A pack of cigarettes next to a headset on a desk in mission control (AccuWeather Photo/Brian Lada)

Stepping into this room today is like stepping back in time. Everything in mission control is exactly how it was back in the age of Apollo, including the displays on the monitors, the empty coffee mugs sitting at the work stations, the images on the large television screens at the front of the room, the coats hanging in the corner and even the flight manuals, some of which being the original copies.

A few of the ash trays throughout mission control even have cigarette butts that were found while renovating the room that date back to when people were working in mission control during the Apollo missions.

The only big difference is that it no longer smells like cigarette and cigar smoke, Tim Hall told AccuWeather. Hall was a flight controller for many space shuttle flights and is currently serving as the Chief of the Extravehicular Activity (EVA) Operations Branch.

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One element of the impressive recreation that stands out from the rest is the bouquet of roses on display near the front of the room.

“That’s interesting. That is [from] a family out of Dallas,” Hall said.

“Without asking, every time that we’d have a manned mission, they would send flowers to the control center. They started showing up and they weren’t sure what to do with them, so they keep them on console, and they like them so much that it became a tradition. In fact, if they’re not here we get worried like it’s a jinx. It’s been so long that it’s been passed down through the family,” Hall explained.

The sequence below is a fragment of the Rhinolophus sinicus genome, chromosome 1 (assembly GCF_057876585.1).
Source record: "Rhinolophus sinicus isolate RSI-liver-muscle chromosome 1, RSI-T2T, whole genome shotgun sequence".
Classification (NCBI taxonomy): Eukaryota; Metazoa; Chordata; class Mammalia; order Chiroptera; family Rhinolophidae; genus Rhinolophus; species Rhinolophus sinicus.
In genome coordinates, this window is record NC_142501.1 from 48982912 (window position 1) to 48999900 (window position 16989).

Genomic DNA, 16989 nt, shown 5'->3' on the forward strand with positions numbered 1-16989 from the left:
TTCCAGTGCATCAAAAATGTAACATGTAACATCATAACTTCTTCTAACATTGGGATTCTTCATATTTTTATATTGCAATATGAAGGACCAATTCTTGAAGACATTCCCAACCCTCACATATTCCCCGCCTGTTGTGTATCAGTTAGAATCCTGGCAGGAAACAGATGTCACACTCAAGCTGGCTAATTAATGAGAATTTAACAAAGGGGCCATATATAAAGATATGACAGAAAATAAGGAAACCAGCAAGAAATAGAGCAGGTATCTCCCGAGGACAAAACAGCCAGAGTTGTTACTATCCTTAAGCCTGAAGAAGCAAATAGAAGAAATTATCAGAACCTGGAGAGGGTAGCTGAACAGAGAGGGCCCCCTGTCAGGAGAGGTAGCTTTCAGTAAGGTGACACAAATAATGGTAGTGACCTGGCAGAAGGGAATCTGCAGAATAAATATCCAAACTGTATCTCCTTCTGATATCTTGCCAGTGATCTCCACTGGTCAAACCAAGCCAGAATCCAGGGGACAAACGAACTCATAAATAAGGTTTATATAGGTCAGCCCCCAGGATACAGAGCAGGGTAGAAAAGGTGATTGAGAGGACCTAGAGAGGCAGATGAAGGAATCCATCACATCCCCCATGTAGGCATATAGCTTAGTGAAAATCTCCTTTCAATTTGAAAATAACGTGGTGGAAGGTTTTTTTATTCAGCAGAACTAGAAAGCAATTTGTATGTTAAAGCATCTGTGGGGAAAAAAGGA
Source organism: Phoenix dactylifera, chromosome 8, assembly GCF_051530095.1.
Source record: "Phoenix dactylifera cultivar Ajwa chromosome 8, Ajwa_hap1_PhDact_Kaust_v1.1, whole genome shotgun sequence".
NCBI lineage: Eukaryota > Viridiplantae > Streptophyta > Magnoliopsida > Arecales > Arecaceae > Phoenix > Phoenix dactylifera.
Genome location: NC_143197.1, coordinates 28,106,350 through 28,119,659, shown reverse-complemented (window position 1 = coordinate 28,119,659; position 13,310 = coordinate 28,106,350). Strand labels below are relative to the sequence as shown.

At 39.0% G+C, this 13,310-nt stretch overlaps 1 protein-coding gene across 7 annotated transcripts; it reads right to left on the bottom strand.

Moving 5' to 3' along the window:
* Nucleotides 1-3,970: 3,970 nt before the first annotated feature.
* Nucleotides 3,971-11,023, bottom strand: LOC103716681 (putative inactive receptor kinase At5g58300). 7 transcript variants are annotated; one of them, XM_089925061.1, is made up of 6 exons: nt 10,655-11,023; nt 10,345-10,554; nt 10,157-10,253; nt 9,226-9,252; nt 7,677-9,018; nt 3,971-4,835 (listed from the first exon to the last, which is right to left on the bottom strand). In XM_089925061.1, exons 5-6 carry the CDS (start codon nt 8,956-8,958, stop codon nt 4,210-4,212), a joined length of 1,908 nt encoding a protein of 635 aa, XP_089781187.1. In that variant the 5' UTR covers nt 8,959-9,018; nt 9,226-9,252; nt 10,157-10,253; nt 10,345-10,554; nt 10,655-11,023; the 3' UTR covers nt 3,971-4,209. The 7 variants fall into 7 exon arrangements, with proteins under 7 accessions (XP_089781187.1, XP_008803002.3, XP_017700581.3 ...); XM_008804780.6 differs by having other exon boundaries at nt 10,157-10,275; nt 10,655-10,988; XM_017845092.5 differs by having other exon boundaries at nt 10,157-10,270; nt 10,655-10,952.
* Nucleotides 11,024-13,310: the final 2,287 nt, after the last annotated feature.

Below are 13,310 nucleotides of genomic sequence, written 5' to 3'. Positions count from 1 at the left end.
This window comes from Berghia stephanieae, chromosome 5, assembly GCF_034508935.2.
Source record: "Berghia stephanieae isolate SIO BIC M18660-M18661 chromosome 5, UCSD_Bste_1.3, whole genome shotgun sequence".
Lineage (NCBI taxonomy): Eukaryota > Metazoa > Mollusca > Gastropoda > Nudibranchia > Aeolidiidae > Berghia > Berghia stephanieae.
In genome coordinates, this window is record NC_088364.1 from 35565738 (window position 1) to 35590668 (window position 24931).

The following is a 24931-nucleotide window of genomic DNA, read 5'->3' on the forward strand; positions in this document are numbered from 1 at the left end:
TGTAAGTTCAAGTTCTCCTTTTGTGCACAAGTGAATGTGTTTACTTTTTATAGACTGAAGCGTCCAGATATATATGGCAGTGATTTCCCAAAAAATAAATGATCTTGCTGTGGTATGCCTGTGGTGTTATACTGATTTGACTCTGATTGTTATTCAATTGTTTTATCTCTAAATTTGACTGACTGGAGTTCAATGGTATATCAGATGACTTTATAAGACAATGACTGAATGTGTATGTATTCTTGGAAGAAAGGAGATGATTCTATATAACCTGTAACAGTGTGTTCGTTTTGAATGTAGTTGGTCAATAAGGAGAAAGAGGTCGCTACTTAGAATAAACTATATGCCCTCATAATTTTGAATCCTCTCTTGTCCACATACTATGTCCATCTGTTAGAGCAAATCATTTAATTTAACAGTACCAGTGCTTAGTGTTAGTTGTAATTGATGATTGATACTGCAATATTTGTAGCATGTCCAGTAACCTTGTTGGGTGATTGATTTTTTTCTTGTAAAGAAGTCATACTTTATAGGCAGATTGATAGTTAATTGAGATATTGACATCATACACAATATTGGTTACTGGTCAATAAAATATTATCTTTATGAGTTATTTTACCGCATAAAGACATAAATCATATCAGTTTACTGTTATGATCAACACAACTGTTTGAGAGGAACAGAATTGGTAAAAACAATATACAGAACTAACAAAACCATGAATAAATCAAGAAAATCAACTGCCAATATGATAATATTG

“We finally found out who the family is and actually brought them in and visited, but for a while the flowers just showed up and it was a nice thing to do,” he continued. “You’ll see to this day, we’ve had the flowers come into the International Space Station room.”

flowers in mission control

A bouquet of roses in the refurbished mission control on July 20, 2019, the 50th anniversary of the Apollo 11 moon landing. (AccuWeather Photo/Brian Lada)

The restoration of this National Historic Landmark could not have been completed without help from the community and people across the world interested in preserving the facility for generations to come.

“In 2016, Space Center Houston launched a $5 million campaign to fund this important effort. The nearby City of Webster, Texas, was home to many of the flight controllers, engineers, scientists and other Apollo-program personnel during the heyday of Apollo. In early 2017, the City of Webster stepped forward with a lead gift of $3.1 million for the campaign,” Space Center Houston explained on their website.

Additionally, a Kickstarter campaign raised over $500,000, more than doubling the original goal.

This newly renovated historic site is open to the public for those who are traveling to Houston to visit the NASA facilities.

In addition to holding a special place in the history of NASA, mission control is unlike any other place in the world.

“As far as we can tell, we’re the only place like this where we have a National Historic Landmark inside an operational facility,” Hall said.